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Update on the Future of Higher Education

May 10, 2012

Last week I wrote:

So doesn’t it make sense to put lectures up online, freeing students to spend that time studying, while also making it more likely that the students will “attend” the lecture? That class time, now free, can be used for the seminars where real peer-to-peer learning happens.

Stanford medical school agrees with me:

Instead, they call for an embrace of the “flipped” classroom, where students review Khan Academy’s YouTube lectures at home and solve problems alongside professors in the classroom. Students seem to love the idea: when Stanford piloted the flipped classroom in a Biochemistry course, attendance ballooned from roughly 30% to 80%.

The so-called “Education Revolution” is coming faster than anticipated. Some schools appear to be in denial – that their traditional model is still relevant. Stanford is showing everyone what online education can do; they will soon be the leader in university education, while everyone else will be playing catch-up.

4 Comments leave one →
  1. Bill S. permalink
    May 11, 2012 1:14 PM

    It may be trendy, and students may take to it, but that doesn’t mean it’s more effective at learning:

  2. May 11, 2012 5:17 PM

    I don’t think it’s a matter of trendy. It’s a matter of effectively utilizing class time so that students can actually learn. The lecture is not at all an effective way to learn (since it’s essentially an inheritance from the medieval university). What Stanford medical school has done is say: “Hey, we know you don’t like going to lectures. Instead, we’re going to ask you to watch some videos and then we’re going to do actual work in class with the professor.” That students responded like they did says everything about where their priorities are – learning the material and passing the class.

  3. May 17, 2012 6:52 PM

    Hello – I’m sure you saw this in yesterday’s NYT:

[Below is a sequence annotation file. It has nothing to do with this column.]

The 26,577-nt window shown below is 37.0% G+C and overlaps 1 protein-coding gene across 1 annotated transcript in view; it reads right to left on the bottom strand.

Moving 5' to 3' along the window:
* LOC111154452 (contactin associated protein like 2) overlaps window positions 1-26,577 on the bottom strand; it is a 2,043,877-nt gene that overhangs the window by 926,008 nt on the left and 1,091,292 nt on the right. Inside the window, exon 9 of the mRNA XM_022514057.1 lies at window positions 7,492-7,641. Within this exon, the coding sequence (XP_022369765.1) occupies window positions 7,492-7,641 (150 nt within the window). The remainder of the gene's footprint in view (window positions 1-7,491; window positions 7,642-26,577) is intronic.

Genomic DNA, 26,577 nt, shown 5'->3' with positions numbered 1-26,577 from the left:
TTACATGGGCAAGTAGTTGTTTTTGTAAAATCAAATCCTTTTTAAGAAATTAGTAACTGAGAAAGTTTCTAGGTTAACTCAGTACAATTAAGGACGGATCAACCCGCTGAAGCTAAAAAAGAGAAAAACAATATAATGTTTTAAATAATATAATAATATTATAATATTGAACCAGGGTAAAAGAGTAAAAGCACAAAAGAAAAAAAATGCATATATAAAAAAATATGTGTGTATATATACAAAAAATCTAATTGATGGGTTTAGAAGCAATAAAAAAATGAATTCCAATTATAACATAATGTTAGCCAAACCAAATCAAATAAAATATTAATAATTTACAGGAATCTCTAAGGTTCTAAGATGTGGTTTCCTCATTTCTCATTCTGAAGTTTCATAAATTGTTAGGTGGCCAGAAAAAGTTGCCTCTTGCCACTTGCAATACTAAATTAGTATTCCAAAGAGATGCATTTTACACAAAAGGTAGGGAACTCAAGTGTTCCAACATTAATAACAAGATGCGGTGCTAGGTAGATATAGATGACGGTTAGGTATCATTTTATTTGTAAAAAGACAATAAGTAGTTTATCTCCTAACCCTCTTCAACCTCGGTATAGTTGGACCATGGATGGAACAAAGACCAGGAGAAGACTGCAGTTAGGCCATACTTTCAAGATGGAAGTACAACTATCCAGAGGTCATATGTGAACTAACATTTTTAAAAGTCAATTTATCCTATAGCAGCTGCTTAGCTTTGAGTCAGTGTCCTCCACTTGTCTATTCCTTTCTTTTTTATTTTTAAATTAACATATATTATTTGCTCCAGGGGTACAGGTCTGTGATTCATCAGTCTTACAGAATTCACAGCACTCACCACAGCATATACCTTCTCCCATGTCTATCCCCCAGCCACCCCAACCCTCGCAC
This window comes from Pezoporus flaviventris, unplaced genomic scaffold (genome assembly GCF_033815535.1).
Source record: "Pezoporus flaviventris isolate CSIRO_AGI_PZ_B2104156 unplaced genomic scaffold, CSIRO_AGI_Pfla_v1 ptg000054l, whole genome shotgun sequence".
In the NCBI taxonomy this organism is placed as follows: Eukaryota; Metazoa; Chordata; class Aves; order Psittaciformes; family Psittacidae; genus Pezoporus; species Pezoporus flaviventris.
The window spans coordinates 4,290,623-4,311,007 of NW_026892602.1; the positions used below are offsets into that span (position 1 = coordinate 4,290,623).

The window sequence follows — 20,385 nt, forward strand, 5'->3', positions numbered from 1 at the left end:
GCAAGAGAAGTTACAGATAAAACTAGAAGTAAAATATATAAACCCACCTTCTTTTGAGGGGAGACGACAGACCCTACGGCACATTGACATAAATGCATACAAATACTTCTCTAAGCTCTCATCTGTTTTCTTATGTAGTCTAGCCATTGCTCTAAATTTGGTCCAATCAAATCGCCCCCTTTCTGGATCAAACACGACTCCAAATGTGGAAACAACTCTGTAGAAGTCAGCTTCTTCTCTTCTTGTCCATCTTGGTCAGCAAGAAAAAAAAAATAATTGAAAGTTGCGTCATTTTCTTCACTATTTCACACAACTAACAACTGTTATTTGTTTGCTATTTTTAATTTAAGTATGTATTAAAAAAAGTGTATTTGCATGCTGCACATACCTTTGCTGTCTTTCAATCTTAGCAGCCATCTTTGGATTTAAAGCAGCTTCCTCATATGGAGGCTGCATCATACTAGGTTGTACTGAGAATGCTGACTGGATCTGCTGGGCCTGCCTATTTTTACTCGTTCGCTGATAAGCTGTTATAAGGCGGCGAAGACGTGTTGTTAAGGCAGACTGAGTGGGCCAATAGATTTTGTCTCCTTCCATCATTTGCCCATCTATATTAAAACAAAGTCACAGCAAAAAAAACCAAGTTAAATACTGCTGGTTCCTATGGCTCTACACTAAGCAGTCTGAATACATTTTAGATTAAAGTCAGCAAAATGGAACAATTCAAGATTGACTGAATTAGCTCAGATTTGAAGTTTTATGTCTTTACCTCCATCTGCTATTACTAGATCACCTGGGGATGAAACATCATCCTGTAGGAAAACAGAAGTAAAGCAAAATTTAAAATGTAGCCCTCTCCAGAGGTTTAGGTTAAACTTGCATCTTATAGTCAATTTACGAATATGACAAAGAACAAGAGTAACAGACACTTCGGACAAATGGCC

Friedman is so wrong. Online learning removes the experiential, interactive qualities of an effective learning environment, and replaces it with ideas designed for mass consumption. This may be fine for certain fields of study (engineering? computer science?), but not for most education where the goal should be the development of critical thinking skills. Education is not just another commodity that can be packaged and quantified this way.

  4. May 17, 2012 10:37 PM

    Thanks for the link.

    I’m participating right now in a Comp Sci class on Coursera. The lecture structure is very good – it’s much better than a traditional lecture (I can elaborate if you’re interested). The question is: is this a replacement for a university education? No (at least not yet). Is it a good and cheap way to learn something interesting and maybe pick up some new skill(s)? Yes, it is, especially for students in developing countries like India, Russia, etc., who currently lack access to high-quality educational materials.

    I agree with you that education is treated like a commodity, but right now, companies like Coursera and Udacity are offering their courses for free or for a nominal fee. I won’t get worried until these organizations become for-profits and/or suggest that they are replacements for traditional universities (who have all kinds of problems as it is, not least of which is cost).

    The democratization of higher education is unquestionably a good thing. Right now, these courses also give on-the-fence students a chance to figure out what they’re interested in before plunging into $150k worth of debt. Just food for thought.

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